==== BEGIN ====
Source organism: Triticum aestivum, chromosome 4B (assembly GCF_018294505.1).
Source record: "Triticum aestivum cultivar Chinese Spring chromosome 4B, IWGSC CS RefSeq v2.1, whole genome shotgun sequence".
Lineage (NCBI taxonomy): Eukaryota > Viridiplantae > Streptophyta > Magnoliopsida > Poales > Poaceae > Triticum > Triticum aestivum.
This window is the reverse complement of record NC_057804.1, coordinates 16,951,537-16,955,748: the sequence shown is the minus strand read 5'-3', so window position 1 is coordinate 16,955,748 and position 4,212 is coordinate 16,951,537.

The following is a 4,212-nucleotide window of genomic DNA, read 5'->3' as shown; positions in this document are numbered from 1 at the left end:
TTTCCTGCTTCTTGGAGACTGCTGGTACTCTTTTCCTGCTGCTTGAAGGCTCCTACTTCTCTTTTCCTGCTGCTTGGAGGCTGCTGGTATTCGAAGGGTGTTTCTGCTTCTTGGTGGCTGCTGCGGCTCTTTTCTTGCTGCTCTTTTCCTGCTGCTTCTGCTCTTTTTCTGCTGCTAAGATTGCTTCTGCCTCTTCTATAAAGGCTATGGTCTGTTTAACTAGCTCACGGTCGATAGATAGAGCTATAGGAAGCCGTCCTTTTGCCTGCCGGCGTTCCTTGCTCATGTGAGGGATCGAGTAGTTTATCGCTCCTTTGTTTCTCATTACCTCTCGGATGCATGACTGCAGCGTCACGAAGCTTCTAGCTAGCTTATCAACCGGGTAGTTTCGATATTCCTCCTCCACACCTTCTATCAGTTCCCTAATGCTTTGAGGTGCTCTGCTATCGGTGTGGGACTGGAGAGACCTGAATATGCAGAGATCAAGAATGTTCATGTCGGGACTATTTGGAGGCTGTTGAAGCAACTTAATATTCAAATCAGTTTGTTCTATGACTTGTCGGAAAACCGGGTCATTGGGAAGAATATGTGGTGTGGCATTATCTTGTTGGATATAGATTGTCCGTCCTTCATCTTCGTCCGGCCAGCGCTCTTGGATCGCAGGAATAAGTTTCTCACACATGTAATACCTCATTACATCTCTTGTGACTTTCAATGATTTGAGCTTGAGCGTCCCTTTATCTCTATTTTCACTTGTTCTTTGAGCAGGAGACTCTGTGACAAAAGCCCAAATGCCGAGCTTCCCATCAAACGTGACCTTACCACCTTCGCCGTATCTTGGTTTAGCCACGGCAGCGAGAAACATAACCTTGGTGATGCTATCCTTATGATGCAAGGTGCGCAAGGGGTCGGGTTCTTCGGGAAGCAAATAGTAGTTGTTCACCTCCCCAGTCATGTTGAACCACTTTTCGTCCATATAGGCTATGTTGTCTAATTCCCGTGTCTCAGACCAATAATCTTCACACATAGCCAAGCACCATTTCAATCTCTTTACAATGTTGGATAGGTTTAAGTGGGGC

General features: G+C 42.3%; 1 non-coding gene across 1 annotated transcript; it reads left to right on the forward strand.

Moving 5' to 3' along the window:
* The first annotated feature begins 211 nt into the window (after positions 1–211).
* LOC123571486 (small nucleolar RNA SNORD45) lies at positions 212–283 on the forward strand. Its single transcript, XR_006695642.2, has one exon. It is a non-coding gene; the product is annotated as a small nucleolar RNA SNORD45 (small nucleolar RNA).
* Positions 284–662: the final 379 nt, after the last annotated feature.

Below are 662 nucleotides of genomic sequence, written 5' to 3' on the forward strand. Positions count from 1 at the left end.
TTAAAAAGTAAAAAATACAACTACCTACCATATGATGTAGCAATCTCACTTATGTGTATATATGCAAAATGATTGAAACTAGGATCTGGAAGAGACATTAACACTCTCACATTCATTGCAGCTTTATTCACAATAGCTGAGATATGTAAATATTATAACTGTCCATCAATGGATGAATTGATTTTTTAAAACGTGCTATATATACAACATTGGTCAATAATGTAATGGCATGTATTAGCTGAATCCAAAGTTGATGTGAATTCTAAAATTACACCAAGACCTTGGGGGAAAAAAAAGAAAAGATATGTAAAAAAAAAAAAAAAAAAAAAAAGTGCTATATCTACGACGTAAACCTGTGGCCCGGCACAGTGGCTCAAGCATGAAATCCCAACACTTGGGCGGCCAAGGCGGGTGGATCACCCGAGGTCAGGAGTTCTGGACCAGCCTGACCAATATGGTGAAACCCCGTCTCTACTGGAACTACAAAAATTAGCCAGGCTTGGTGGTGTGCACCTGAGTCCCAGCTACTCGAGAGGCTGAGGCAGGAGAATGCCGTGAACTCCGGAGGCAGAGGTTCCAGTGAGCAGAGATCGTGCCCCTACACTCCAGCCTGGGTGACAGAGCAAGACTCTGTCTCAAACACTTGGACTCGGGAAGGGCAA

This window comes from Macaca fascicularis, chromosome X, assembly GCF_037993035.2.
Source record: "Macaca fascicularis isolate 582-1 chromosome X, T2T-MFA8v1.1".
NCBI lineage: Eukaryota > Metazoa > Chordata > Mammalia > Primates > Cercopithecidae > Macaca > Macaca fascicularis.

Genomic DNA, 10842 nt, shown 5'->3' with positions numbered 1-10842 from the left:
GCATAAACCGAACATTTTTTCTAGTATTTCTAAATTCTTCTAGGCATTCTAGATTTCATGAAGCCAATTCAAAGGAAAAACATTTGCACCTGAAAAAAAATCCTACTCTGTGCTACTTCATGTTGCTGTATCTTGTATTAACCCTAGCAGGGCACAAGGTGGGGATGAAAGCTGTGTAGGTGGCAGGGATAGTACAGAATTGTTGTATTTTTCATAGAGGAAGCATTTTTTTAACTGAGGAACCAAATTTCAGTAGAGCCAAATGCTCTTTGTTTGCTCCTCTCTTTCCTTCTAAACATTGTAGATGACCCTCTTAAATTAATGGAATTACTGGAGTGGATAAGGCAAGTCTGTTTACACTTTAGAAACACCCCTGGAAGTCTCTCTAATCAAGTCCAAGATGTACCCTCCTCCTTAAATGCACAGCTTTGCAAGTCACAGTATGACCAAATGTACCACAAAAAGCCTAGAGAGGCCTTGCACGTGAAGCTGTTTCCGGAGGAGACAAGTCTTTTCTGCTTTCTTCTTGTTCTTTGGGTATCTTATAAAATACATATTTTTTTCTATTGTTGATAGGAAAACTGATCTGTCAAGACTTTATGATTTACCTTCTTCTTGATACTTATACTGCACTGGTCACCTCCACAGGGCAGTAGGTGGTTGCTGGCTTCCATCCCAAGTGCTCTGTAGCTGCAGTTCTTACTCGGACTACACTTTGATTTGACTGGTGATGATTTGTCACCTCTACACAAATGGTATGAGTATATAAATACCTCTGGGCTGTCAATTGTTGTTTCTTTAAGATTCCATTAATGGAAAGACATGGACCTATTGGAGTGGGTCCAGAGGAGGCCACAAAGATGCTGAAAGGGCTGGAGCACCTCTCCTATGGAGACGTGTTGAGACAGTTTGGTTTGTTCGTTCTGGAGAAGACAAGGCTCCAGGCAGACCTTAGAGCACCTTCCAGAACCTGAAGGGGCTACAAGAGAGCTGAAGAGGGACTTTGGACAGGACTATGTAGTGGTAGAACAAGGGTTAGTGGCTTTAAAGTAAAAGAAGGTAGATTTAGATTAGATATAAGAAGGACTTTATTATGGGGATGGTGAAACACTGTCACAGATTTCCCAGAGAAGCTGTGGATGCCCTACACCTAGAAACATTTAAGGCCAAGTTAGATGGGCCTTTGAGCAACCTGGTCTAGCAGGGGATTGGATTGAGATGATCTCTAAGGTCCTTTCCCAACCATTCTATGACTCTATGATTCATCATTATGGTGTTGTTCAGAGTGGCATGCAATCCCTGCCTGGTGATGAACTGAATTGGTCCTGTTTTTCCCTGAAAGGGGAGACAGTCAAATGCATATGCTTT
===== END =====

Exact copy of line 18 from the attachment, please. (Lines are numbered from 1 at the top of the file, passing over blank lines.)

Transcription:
GCATAAACCGAACATTTTTTCTAGTATTTCTAAATTCTTCTAGGCATTCTAGATTTCATGAAGCCAATTCAAAGGAAAAACATTTGCACCTGAAAAAAAATCCTACTCTGTGCTACTTCATGTTGCTGTATCTTGTATTAACCCTAGCAGGGCACAAGGTGGGGATGAAAGCTGTGTAGGTGGCAGGGATAGTACAGAATTGTTGTATTTTTCATAGAGGAAGCATTTTTTTAACTGAGGAACCAAATTTCAGTAGAGCCAAATGCTCTTTGTTTGCTCCTCTCTTTCCTTCTAAACATTGTAGATGACCCTCTTAAATTAATGGAATTACTGGAGTGGATAAGGCAAGTCTGTTTACACTTTAGAAACACCCCTGGAAGTCTCTCTAATCAAGTCCAAGATGTACCCTCCTCCTTAAATGCACAGCTTTGCAAGTCACAGTATGACCAAATGTACCACAAAAAGCCTAGAGAGGCCTTGCACGTGAAGCTGTTTCCGGAGGAGACAAGTCTTTTCTGCTTTCTTCTTGTTCTTTGGGTATCTTATAAAATACATATTTTTTTCTATTGTTGATAGGAAAACTGATCTGTCAAGACTTTATGATTTACCTTCTTCTTGATACTTATACTGCACTGGTCACCTCCACAGGGCAGTAGGTGGTTGCTGGCTTCCATCCCAAGTGCTCTGTAGCTGCAGTTCTTACTCGGACTACACTTTGATTTGACTGGTGATGATTTGTCACCTCTACACAAATGGTATGAGTATATAAATACCTCTGGGCTGTCAATTGTTGTTTCTTTAAGATTCCATTAATGGAAAGACATGGACCTATTGGAGTGGGTCCAGAGGAGGCCACAAAGATGCTGAAAGGGCTGGAGCACCTCTCCTATGGAGACGTGTTGAGACAGTTTGGTTTGTTCGTTCTGGAGAAGACAAGGCTCCAGGCAGACCTTAGAGCACCTTCCAGAACCTGAAGGGGCTACAAGAGAGCTGAAGAGGGACTTTGGACAGGACTATGTAGTGGTAGAACAAGGGTTAGTGGCTTTAAAGTAAAAGAAGGTAGATTTAGATTAGATATAAGAAGGACTTTATTATGGGGATGGTGAAACACTGTCACAGATTTCCCAGAGAAGCTGTGGATGCCCTACACCTAGAAACATTTAAGGCCAAGTTAGATGGGCCTTTGAGCAACCTGGTCTAGCAGGGGATTGGATTGAGATGATCTCTAAGGTCCTTTCCCAACCATTCTATGACTCTATGATTCATCATTATGGTGTTGTTCAGAGTGGCATGCAATCCCTGCCTGGTGATGAACTGAATTGGTCCTGTTTTTCCCTGAAAGGGGAGACAGTCAAATGCATATGCTTT